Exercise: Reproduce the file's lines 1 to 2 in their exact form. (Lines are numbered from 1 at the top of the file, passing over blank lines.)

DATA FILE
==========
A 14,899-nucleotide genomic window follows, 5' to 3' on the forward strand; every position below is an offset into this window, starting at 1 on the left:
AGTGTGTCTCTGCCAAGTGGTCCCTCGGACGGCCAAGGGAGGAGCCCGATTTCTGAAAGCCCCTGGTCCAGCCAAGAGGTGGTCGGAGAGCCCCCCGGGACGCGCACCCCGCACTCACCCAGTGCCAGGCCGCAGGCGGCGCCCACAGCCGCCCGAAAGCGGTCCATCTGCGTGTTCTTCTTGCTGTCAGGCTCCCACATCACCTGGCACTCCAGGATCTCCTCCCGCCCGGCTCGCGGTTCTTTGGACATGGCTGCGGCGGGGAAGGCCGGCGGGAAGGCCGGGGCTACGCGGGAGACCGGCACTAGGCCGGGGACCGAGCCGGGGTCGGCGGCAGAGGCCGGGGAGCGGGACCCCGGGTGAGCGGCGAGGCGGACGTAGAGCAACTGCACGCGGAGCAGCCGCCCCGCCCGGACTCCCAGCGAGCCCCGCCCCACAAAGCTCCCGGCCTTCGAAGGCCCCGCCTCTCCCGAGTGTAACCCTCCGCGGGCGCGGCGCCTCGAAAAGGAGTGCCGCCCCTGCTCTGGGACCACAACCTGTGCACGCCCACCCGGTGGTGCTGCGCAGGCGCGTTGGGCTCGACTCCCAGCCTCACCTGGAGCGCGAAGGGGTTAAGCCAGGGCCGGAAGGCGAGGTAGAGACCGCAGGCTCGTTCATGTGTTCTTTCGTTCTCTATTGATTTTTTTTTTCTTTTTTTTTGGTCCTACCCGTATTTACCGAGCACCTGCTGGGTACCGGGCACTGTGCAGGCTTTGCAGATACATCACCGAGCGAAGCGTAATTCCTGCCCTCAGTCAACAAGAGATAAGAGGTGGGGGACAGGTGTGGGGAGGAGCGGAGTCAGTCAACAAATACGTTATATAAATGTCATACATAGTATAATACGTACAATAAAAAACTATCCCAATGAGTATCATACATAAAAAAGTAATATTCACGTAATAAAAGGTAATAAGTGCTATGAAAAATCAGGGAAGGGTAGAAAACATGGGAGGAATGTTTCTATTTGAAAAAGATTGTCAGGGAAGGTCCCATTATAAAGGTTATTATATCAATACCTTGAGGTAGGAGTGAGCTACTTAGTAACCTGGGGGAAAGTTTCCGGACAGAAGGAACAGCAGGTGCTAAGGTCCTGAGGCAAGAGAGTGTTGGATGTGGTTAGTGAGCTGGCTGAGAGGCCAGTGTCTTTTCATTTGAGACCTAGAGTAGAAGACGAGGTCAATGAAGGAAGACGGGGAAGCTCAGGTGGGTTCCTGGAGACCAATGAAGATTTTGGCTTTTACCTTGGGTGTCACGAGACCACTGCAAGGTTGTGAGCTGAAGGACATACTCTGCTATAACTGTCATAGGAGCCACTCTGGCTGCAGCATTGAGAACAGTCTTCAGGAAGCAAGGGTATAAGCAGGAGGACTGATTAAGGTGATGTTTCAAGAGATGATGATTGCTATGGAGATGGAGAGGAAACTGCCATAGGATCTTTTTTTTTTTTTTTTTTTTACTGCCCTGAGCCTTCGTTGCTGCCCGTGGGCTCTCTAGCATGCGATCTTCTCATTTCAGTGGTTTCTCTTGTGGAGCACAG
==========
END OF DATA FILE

A 14,899-nucleotide genomic window follows, 5' to 3' on the forward strand; every position below is an offset into this window, starting at 1 on the left:
AGTGTGTCTCTGCCAAGTGGTCCCTCGGACGGCCAAGGGAGGAGCCCGATTTCTGAAAGCCCCTGGTCCAGCCAAGAGGTGGTCGGAGAGCCCCCCGGGACGCGCACCCCGCACTCACCCAGTGCCAGGCCGCAGGCGGCGCCCACAGCCGCCCGAAAGCGGTCCATCTGCGTGTTCTTCTTGCTGTCAGGCTCCCACATCACCTGGCACTCCAGGATCTCCTCCCGCCCGGCTCGCGGTTCTTTGGACATGGCTGCGGCGGGGAAGGCCGGCGGGAAGGCCGGGGCTACGCGGGAGACCGGCACTAGGCCGGGGACCGAGCCGGGGTCGGCGGCAGAGGCCGGGGAGCGGGACCCCGGGTGAGCGGCGAGGCGGACGTAGAGCAACTGCACGCGGAGCAGCCGCCCCGCCCGGACTCCCAGCGAGCCCCGCCCCACAAAGCTCCCGGCCTTCGAAGGCCCCGCCTCTCCCGAGTGTAACCCTCCGCGGGCGCGGCGCCTCGAAAAGGAGTGCCGCCCCTGCTCTGGGACCACAACCTGTGCACGCCCACCCGGTGGTGCTGCGCAGGCGCGTTGGGCTCGACTCCCAGCCTCACCTGGAGCGCGAAGGGGTTAAGCCAGGGCCGGAAGGCGAGGTAGAGACCGCAGGCTCGTTCATGTGTTCTTTCGTTCTCTATTGATTTTTTTTTTCTTTTTTTTTGGTCCTACCCGTATTTACCGAGCACCTGCTGGGTACCGGGCACTGTGCAGGCTTTGCAGATACATCACCGAGCGAAGCGTAATTCCTGCCCTCAGTCAACAAGAGATAAGAGGTGGGGGACAGGTGTGGGGAGGAGCGGAGTCAGTCAACAAATACGTTATATAAATGTCATACATAGTATAATACGTACAATAAAAAACTATCCCAATGAGTATCATACATAAAAAAGTAATATTCACGTAATAAAAGGTAATAAGTGCTATGAAAAATCAGGGAAGGGTAGAAAACATGGGAGGAATGTTTCTATTTGAAAAAGATTGTCAGGGAAGGTCCCATTATAAAGGTTATTATATCAATACCTTGAGGTAGGAGTGAGCTACTTAGTAACCTGGGGGAAAGTTTCCGGACAGAAGGAACAGCAGGTGCTAAGGTCCTGAGGCAAGAGAGTGTTGGATGTGGTTAGTGAGCTGGCTGAGAGGCCAGTGTCTTTTCATTTGAGACCTAGAGTAGAAGACGAGGTCAATGAAGGAAGACGGGGAAGCTCAGGTGGGTTCCTGGAGACCAATGAAGATTTTGGCTTTTACCTTGGGTGTCACGAGACCACTGCAAGGTTGTGAGCTGAAGGACATACTCTGCTATAACTGTCATAGGAGCCACTCTGGCTGCAGCATTGAGAACAGTCTTCAGGAAGCAAGGGTATAAGCAGGAGGACTGATTAAGGTGATGTTTCAAGAGATGATGATTGCTATGGAGATGGAGAGGAAACTGCCATAGGATCTTTTTTTTTTTTTTTTTTTTACTGCCCTGAGCCTTCGTTGCTGCCCGTGGGCTCTCTAGCATGCGATCTTCTCATTTCAGTGGTTTCTCTTGTGGAGCACAG